Netanyahu called for term limits – 19 years ago

By
June 30, 2016 08:25

Since Netanyahu's 1997 remarks, he has gone on to serve as prime minister for more than 10 years cumulatively, from 1996 to 1999 and since 2009.

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Benjamin Netanyahu speaking at a ceremony for fallen soldiers.

Benjamin Netanyahu speaking at a ceremony for fallen soldiers.. (photo credit: KOBI GIDON / GPO)

A Hebrew video clip from nearly two decades ago of Prime Minister Benjamin Netanyahu calling for term limits spread like wildfire on Wednesday, reminding the public of the earlier views of the fourth-term leader.

The video that went viral shows Netanyahu in his first term in 1997 being asked by interviewer Dan Shilon how long he would like to serve in the post. Shilon gave choices: four years, eight years, 12, or forever.

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“I have an answer for you that is inscribed in stone,” Netanyahu told Shilon. “When I was one of initiators and backers of the Direct Election Law, I asked to add a clause that a prime minister cannot serve more than two terms.”

The Direct Election Law, which allowed the public to choose a prime minister on a separate ballot from their Knesset vote, was repealed in 2001. Netanyahu explained his support for term limits for a prime minister.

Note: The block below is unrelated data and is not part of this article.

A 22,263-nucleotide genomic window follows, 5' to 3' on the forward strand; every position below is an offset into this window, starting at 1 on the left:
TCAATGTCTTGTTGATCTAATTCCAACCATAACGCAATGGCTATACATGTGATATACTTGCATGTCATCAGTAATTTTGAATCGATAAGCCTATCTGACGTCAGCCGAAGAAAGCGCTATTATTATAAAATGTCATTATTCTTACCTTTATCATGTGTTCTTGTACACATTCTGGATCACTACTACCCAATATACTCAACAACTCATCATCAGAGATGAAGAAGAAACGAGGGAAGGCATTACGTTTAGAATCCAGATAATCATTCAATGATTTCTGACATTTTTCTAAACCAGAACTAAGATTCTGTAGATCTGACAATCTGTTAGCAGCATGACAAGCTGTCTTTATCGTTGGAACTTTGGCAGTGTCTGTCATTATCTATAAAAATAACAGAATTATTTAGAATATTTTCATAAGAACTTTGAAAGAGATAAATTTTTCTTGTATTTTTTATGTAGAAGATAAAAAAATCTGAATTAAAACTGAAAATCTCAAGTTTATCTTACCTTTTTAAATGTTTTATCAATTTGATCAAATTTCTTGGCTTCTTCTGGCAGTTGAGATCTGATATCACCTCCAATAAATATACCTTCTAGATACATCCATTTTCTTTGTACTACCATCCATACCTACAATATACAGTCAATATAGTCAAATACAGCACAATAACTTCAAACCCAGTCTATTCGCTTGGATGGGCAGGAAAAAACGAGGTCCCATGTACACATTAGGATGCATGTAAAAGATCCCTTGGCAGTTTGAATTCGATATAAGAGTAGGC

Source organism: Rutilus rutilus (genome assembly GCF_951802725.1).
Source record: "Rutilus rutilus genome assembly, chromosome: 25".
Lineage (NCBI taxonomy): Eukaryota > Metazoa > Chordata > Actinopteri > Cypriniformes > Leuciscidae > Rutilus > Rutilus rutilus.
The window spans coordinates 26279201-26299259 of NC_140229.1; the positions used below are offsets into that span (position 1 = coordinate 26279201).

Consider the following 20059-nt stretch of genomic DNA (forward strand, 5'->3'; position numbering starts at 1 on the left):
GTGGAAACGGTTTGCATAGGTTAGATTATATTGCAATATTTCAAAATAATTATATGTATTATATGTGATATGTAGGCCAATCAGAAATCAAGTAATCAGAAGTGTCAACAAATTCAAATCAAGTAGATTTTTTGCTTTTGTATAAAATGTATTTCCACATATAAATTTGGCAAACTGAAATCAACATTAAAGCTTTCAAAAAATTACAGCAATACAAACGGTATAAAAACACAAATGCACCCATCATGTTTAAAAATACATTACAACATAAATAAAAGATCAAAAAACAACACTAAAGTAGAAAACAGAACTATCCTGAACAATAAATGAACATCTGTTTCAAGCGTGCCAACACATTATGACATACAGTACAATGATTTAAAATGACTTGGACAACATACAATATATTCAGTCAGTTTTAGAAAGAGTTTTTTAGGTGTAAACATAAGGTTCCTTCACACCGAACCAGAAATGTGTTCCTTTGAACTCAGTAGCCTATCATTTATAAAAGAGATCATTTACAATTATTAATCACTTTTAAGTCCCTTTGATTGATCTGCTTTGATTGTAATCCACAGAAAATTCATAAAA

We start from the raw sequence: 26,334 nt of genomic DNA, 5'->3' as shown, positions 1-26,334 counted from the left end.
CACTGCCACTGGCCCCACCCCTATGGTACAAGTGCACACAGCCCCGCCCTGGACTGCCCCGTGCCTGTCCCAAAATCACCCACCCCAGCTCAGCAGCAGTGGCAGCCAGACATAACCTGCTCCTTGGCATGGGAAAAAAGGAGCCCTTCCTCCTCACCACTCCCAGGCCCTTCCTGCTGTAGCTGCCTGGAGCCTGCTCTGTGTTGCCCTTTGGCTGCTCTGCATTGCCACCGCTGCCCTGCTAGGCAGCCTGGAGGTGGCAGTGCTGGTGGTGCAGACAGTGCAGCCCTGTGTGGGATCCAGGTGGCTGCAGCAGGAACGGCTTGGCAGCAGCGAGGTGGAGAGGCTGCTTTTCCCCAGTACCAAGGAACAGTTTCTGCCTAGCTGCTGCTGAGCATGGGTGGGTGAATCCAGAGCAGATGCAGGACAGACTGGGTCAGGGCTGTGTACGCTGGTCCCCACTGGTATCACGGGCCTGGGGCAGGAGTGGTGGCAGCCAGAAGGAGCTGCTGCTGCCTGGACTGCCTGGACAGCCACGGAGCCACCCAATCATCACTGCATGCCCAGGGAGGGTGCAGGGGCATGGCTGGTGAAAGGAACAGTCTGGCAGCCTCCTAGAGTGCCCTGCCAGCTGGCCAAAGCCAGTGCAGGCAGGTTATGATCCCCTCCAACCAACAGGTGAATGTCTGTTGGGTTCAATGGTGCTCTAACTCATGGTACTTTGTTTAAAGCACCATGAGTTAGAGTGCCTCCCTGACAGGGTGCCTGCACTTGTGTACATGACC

“If you don’t get it done in your first term, you might do what you need in the second term, but you don’t need more than that,” he said. “Get things done, and then go home – in a political sense.”

Netanyahu expressed hope in the interview that after serving as prime minister, he would “go do other things.”

Since then, he has gone on to serve as prime minister for more than 10 years cumulatively, from 1996 to 1999 and since 2009. If he stays in office until September 23, 2018, he will pass David Ben-Gurion to become Israel’s longest-serving head of government.

Zionist Union faction head Merav Michaeli has sponsored a bill limiting a prime minister to two terms. It has attracted support from opposition parties as well as from coalition partners Yisrael Beytenu and Bayit Yehudi. But Bayit Yehudi chairman Naftali Bennett said he would only back the bill if it would only apply to the next prime minister and not to Netanyahu.


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